Education is the civil rights issue of our time. The Obama administration has worked to ensure all students have a strong foundation and level playing field, no matter where they were born or where they live. This week, President Obama declared that April will be Financial Capability Month.
Now more than ever it is important to ensure that all students are ready for college and careers. A critical component of this readiness is financial capability. This includes sound financial education, but also the skills, dispositions, and access to appropriate financial products—in a consumer-friendly environment—necessary to make informed financial decisions.
It is critical that financial capability is a part of every student’s education, whether they are about to enter the workforce or make the decision about where to go to college and how to pay for it.
The effects of this financial capability, however, stretch beyond the gains that will accrue to the individual. We know that students who learn financial lessons often spread these lessons to their parents, aunts and uncles, and others in their community.
This is why Secretary Duncan recently joined leaders in the city of Chicago as they announced an initiative to bring financial capability to more people throughout the region. John Rogers, CEO of Ariel Investments and Chair of President Obama’s Council on Financial Capability for Young Americans, hosted civic leaders from across the city of Chicago.
Commitments to expand the reach of financial capability were made by Mayor Rahm Emanuel, City Treasurer Kurt Summers, Chicago Public Schools CEO Barbara Byrd-Bennett, and many other civic and community leaders.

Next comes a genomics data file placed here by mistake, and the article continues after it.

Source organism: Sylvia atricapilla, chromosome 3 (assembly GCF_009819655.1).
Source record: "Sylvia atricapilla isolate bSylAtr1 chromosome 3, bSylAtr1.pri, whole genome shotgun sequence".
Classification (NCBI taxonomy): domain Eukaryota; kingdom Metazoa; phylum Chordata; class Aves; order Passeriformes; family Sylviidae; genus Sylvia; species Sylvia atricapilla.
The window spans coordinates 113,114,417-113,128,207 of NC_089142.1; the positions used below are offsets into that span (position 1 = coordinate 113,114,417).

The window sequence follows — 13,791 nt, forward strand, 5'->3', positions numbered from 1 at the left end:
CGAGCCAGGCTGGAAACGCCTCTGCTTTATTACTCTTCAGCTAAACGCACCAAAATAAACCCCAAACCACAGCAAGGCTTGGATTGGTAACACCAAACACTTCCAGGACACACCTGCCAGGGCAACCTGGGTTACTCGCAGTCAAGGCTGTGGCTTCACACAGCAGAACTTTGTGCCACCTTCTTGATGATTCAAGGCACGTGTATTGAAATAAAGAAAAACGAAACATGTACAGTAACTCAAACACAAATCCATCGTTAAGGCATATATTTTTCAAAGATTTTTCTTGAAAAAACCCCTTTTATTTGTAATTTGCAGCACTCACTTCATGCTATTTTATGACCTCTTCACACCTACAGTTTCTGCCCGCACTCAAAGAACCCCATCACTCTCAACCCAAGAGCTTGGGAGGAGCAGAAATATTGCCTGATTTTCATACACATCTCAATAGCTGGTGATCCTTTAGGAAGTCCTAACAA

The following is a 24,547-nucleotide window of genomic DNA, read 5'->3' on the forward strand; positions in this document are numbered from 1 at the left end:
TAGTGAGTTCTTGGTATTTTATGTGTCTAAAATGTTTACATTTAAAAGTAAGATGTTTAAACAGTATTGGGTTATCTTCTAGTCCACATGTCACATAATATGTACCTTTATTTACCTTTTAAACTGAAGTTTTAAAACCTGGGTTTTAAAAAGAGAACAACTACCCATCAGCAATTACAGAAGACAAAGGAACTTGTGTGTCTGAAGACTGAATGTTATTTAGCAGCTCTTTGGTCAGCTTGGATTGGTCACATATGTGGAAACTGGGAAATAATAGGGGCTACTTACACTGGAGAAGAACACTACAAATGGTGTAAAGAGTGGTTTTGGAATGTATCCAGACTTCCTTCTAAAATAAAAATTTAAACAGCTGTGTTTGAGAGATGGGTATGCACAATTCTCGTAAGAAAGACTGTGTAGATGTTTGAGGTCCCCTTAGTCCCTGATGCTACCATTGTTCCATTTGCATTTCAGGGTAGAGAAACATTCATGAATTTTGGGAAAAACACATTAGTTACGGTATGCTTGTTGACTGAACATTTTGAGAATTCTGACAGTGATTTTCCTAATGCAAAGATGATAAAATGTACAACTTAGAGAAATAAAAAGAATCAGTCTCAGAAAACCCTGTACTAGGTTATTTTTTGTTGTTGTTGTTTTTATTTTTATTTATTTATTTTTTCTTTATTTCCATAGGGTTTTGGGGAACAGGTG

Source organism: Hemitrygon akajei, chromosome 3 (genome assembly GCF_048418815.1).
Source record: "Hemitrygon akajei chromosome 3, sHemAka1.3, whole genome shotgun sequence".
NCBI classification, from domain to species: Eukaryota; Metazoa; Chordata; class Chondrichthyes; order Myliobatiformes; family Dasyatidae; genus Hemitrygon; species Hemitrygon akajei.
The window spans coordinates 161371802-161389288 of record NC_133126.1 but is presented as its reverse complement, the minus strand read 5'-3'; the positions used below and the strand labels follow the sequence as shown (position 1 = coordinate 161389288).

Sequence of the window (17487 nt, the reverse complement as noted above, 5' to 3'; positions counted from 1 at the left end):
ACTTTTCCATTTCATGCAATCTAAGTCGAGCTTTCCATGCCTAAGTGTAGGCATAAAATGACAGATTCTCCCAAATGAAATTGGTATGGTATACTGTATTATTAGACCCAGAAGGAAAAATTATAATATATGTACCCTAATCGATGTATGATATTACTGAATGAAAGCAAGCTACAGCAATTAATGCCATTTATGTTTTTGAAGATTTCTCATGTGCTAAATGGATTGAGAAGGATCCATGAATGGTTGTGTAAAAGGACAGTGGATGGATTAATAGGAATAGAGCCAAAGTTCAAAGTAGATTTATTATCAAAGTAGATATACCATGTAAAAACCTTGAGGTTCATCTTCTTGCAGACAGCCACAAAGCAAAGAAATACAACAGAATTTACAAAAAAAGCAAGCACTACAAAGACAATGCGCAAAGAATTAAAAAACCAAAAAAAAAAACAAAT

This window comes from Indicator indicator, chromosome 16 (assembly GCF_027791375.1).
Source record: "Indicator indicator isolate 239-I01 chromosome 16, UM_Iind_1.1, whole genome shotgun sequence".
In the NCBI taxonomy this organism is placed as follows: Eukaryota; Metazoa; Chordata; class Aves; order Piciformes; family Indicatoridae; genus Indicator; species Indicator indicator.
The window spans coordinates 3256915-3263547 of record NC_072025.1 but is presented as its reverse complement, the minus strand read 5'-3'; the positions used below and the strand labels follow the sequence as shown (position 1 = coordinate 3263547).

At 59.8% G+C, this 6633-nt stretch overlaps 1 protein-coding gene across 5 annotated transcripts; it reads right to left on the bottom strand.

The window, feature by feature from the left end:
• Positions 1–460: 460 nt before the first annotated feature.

Before the event, Secretary Duncan toured Ariel Academy, where all students learn financial lessons starting in kindergarten. He also spent some of the day with Mario Gage, an alumnus of the school, who now works for Ariel Investments.
Chicago is taking great steps forward to increase the financial capability of its citizens. ED plans to continue to highlight similar work being done by other cities that will build the foundation of financially capable students.
For more information on financial capability, see the following resources:
- MyMoney.gov, a compendium of information, as gathered by the Congressionally chartered Federal Financial Literacy and Education Commission, which is made up of more than 20 Federal entities that are coordinating and collaborating to strengthen financial capability and increase access to financial services for all Americans.
- Financial Aid Counseling Tool (FACT), a resource from the US Department of Education’s Federal Student Aid, containing information about loans, spending, repayment, and general finances.
- Promoting Pathways to Financial Stability: A Resource Handbook on Building Financial Capabilities of Community College Students, a publication from the Federal Reserve Bank of Boston.
David Soo is a senior policy advisor in the Office of the Undersecretary at the U.S. Department of Education.